Scott Stoll logo world traveler. A bicycle wheel and the globe symbolizes Scott's journey around the world on a bicycle.
David Clark onboard the Mollie Milar
David Clark onboard the Mollie Milar. “Named after my mother, she lived to be 94, because she ate grits and fatback”

The oldest person to sail solo around the world

David Clark’s Trip through the Panama Canal

I cannot begin to understand what happens to a man, that one day he wakes up, and wants to sail a boat around the world, Alone… By age 75 most people would think that that the battle is over, or not possible to win. Resigned to some station in life, and that all other stations are taken, or held by someone else. To think, to hold the concept, to make a commitment of this magnitude is beyond my comprehension. But he did, and I was talking to an ordinary man, not special, Kind, nice, and worried about having enough food, on the boat, and whether we needed paper plates.

I had to literally talk my way on the boat, by promising to take a lot of pictures and to do anything. I was not needed.

Mollie Milar yacht
David Clark’s beloved yacht, Mollie Milar from San Francisco.
David Clark and Andy Hobo Traveler
David Clark and Andy Hobo Traveler. The one thing I am sure we had in common. We both like coffee in the morning! I had to sleep on the deck outside the cabin.

“The time has come,” the Walrus said,
“To talk of many things:
Of shoes-and ships-and sealing wax-
Of cabbages-and kings-
And why the sea is boiling hot-
and whether pigs have wings.”

Lewis Carroll, Through the Looking-Glass and What Alice Found There, 1872
Sign above the door, "Gatun Locks Panama Canal 1913."
This canal was started 20 years before the United States took over in 1904, and finished in 1914. NO Fax, No Telephone, just BIG dreams. The was given to the Panama people on December 31, 1999, at 12 noon.
David Clark Panama Canal Yacht Club
David Clark started at the Panama Canal Yacht Club. Located at Colon, on the Atlantic side. He looks better when he has his hat on.
Mollie Milar an ordinary boat
Not pretty, very ordinary in many ways, but doing this extraordinary event. “Whatever the mind of man can conceive and believe, it can achieve.” Napoleon Hill.
Opening of the Panama Canal locks
Opening of the Panama Canal locks

The boat was a 42-foot, homemade boat, no bragging rights here. Unlike most of my sailor friends, who would constantly be telling me the draft, the length, how it compared to other sailboats, and the reasons they made the decision to buy their boat. He never talked of his boat, other than strictly pragmatic needs. The goal superseded the lesser concern. Focus in such a simple way on his objective.

He was going through the canal the next day, and he had a few things to do. He was not talking about the future, or what could happen, solely making the plan. I ask what happened to you? What makes you special? We laughed and joked and finally defined the word as:

Tenacity…

He was not going to stop. I am not sure whether the other people on the boat even understood what he was doing. He was just an old man with a boat, and they were happy to go through the canal. I took over 160 digital pictures of the event. Not one person asked me for my email address, I collected the ones that I wished, but I felt that maybe, I was the only one who looked at it as a small piece of history. I want to capture all of it, I tried my best, climbing up and down, jumping and running to take pictures of everything. Afraid that I would miss the moment or the perfect shot. I wanted to get out of the boat, at the locks, and run alongside to take pictures. As it turned out, I manned one corner or one line of the boat. I had to take pictures in between doing my line-handling job.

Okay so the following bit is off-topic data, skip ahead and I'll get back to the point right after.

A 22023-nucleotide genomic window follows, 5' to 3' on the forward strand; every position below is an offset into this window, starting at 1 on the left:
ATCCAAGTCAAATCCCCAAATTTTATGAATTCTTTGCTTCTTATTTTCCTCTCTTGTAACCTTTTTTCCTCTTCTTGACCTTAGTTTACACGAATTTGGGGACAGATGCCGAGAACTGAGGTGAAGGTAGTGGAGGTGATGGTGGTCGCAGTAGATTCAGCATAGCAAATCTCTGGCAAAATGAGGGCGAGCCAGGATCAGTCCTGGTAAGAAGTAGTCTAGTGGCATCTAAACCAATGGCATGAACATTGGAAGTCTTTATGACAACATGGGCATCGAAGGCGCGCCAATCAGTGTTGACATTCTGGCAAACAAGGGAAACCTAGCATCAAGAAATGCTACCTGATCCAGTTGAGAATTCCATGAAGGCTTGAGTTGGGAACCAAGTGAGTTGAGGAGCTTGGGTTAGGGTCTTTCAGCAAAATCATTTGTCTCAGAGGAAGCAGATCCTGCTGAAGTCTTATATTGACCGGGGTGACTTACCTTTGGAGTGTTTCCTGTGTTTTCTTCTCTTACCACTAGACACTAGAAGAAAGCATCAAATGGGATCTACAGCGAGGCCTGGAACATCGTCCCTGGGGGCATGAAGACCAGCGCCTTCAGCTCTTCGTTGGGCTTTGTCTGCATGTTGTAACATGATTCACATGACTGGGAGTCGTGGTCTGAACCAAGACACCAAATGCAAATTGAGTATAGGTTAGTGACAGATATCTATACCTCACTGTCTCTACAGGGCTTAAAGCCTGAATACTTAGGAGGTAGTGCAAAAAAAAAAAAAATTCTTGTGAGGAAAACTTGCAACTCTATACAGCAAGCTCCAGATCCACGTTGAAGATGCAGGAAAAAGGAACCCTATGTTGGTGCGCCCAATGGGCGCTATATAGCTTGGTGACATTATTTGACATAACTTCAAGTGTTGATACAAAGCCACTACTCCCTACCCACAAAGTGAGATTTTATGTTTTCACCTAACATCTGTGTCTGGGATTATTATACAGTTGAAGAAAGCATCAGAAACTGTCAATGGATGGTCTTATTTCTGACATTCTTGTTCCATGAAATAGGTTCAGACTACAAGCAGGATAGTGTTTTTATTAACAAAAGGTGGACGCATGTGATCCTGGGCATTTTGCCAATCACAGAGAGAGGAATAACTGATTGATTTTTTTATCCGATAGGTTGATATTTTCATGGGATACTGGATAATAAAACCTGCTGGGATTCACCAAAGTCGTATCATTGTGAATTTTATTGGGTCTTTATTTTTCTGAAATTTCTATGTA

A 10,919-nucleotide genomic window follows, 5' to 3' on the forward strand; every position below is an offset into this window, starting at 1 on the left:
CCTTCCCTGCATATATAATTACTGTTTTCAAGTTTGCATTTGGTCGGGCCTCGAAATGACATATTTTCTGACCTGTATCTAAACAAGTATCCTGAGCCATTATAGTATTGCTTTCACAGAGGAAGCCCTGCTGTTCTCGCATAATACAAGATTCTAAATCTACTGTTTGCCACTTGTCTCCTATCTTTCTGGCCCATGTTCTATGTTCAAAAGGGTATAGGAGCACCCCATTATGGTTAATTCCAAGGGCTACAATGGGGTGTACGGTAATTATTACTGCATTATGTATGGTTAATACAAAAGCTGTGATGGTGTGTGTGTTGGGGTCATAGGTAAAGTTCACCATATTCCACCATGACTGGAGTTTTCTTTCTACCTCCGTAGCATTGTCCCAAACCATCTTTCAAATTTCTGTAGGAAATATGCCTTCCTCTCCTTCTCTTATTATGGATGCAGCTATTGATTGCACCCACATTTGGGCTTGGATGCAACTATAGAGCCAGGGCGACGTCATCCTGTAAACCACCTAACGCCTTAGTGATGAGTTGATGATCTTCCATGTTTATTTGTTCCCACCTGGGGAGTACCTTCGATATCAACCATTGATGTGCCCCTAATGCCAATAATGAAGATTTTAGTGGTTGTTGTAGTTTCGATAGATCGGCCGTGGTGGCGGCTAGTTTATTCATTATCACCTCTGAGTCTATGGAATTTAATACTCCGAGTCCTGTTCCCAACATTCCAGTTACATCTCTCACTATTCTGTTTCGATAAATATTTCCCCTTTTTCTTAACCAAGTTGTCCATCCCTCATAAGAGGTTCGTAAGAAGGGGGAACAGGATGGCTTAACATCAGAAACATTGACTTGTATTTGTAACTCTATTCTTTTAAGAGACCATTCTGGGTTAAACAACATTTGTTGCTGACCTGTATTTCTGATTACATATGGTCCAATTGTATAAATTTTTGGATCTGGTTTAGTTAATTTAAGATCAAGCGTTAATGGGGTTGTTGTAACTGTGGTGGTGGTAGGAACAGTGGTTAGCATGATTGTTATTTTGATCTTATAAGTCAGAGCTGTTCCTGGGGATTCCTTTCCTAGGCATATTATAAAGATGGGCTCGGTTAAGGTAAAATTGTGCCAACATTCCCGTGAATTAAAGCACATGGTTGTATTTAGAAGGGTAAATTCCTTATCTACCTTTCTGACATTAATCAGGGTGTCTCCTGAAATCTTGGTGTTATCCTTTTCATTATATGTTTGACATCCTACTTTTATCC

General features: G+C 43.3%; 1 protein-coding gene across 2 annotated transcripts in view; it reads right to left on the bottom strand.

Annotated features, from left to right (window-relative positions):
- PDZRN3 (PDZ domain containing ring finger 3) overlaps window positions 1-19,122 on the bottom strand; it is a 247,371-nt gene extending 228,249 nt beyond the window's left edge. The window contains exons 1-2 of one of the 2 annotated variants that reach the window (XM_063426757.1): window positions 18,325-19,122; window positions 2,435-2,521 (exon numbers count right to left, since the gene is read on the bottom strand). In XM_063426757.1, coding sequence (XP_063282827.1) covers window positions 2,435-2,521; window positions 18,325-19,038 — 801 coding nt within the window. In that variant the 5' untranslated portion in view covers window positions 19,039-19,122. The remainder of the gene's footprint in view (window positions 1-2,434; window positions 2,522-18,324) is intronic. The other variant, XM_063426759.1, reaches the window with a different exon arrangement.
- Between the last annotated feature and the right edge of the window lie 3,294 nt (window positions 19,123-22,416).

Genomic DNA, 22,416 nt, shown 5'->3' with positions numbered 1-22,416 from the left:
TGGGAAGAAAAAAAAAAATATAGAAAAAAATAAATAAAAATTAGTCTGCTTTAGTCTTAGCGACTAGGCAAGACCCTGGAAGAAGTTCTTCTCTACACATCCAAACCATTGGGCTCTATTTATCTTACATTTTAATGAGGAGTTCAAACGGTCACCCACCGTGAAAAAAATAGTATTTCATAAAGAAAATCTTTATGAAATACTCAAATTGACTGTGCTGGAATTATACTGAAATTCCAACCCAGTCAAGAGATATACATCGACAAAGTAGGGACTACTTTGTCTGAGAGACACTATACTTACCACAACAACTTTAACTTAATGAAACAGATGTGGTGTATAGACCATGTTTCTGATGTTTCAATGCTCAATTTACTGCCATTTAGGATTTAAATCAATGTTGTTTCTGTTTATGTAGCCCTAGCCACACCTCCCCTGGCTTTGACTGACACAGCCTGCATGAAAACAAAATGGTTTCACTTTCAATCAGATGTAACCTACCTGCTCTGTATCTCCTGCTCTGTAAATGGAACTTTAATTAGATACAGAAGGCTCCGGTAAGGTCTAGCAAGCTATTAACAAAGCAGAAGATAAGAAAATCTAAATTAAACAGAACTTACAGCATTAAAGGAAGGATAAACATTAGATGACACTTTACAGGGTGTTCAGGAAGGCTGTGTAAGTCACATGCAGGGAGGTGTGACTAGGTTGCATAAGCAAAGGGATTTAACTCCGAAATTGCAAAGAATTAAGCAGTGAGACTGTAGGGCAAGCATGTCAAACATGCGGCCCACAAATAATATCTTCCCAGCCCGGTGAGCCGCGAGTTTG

Mollie Milar wating for the Panama Canal gates
We are waiting for her in the Gatun lock to enter. This boat has entered the lock. The water raised it up, the gate on the other side will open, and it will leave, and we will enter. Note: That boat is not us, we are entering at the same time with another boat.
Mooring the yacht
Mooring the yacht. Small lead weights attached to a small rope are thrown to all 4 corners of the boat. The boat is then secured to the walls so that it does not move when lowered or raised.

Funny, as I travel the world, I find so few people who can look at the wonder of the world. There is a constant minimizing of the spectacular and a constant glorification of themselves. Like somehow any of us are that important. I hope that I endeavor one such accomplishment in my life.

I think I met a hero. An ordinary person doing something extraordinary.

A passion… The thought scares me, ALONE around the world.

Thank You, Dave,
Andy Graham
https://www.hobotraveler.com/

View more pictures here:

https://web.archive.org/web/20091027014826/http://geocities.com/captainclark_2000/index/

Update: Unfortunately, Captain Clark’s pictures were lost when Geocities was abandoned by Yahoo. It was one of the first social media websites. It connected communities of people based on “neighborhoods” of interest.

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One Comment

  1. Extraordinary people doing extraordinary things. Love to see it! Very inspiring to see a person his age doing something like this. Living your dream, no matter your age is the closest thing to a fountain of youth we can all attain. Thanks for sharing this Andy.

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